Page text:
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NewsBritish court rules Sri Lankan Brigadier guilty after death threats to Tamils

British court rules Sri Lankan Brigadier guilty after death threats to Tamils

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A Sri Lankan brigadier who motioned death threats to Tamil protestors in London last year has been found guilty by a British court of violating the Public Order Act, after a protracted legal battle.

Westminster Magistrate’s Court upheld a previous ruling that Sri Lanka’s Brigadier Priyanka Fernando “is  not  protected  by  diplomatic  immunity”, despite pleas made by Sri Lanka’s Foreign Ministry.

“I  have  no  doubt  that  the  cut-throat  gestures  were  made  on  4th  February  2018,” said Chief  Magistrate  Emma  Arbuthnot in her ruling earlier today.  It went on to add,

“I  have  no  doubt  he  intended  to  cause  at  the  least  alarm.  They  were  purposeful  gestures,  made  as  the  Brigadier  was  staring  at  these  protesters.  The Brigadier was a senior officer in  uniform  wearing  medals.   Unlike  the  other senior  officer  there,  his  body  language  appeared  to  be  arrogant  and  intimidating.  There were three gestures and not just  one.   In  the  context  of  the  relationship  between Sri  Lanka  and  Tamil  Elam  protesters  he  must  have  known  that  it  would  have  been alarming  at  the  very  least  to  the  protesters  who  saw  him  do  this.”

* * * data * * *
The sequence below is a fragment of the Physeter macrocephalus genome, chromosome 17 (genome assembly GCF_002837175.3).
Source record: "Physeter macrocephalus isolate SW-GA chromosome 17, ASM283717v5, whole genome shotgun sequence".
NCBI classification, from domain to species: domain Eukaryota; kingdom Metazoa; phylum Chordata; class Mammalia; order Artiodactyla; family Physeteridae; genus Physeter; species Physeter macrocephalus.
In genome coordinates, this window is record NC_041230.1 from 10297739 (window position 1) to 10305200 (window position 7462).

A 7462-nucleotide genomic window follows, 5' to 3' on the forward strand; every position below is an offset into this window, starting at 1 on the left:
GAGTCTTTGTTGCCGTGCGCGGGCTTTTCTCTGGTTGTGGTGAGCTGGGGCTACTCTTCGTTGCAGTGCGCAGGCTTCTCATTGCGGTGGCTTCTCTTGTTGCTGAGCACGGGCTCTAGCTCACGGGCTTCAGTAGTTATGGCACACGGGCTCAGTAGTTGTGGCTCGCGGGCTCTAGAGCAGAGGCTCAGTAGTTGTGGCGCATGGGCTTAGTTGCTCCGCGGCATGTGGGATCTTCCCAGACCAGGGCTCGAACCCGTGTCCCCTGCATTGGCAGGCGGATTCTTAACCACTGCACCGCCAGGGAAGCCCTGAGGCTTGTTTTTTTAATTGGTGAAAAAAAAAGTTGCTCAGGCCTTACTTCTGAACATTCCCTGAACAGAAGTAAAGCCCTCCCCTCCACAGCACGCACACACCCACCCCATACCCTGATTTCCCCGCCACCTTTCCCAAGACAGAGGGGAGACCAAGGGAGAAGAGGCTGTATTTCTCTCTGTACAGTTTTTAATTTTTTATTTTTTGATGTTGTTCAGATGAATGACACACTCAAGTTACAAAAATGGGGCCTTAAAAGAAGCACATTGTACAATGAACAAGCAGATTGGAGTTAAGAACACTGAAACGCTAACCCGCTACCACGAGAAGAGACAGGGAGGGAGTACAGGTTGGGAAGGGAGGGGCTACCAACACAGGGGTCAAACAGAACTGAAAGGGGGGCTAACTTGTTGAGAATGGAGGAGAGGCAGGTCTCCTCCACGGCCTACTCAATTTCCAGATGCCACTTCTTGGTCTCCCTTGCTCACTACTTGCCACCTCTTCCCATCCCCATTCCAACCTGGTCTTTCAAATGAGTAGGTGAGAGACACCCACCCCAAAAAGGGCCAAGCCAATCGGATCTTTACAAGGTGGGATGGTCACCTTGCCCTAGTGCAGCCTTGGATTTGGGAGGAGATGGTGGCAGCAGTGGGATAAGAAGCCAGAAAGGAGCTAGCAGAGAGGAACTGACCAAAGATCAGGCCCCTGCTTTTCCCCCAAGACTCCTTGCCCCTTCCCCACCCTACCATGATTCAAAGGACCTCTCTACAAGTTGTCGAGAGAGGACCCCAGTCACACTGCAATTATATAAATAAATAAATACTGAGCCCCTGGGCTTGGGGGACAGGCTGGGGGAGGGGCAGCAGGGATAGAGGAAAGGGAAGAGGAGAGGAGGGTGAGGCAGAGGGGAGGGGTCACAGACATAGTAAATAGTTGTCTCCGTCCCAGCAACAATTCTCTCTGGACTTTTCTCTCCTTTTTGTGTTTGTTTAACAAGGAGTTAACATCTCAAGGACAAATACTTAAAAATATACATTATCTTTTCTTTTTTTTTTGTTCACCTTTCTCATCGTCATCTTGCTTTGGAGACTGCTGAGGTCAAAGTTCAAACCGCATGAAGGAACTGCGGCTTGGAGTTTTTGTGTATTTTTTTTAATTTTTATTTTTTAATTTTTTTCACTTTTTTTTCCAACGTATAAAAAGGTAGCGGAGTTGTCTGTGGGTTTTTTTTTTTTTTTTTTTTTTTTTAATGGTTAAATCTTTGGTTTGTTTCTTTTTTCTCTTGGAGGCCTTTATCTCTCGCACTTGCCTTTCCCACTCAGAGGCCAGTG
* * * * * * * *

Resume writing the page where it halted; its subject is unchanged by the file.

Fernando was found guilty of violating section 4A of the Public Order Act.

He was attending a celebration at the Sri Lankan High Commission in the UK to mark ‘Independence Day’ at the time, whilst British Tamils held a demonstration outside with placards and Tamil Eelam flags. Sri Lankan officials were also seen photographing the protestors in an apparent act of intimidation.

As part of the military offensive in 2009, Brigadier Fernando fought in Weli Oya and Janakapura for the 11 Gemunu Watch Battalion as part of the 59 Division of the Sri Lankan Army.The United Nations OHCHR Investigation into Sri Lanka detailed multiple incidents, implicating the 59 Division in the shelling of hospitals south of Mullaitivu.

TG

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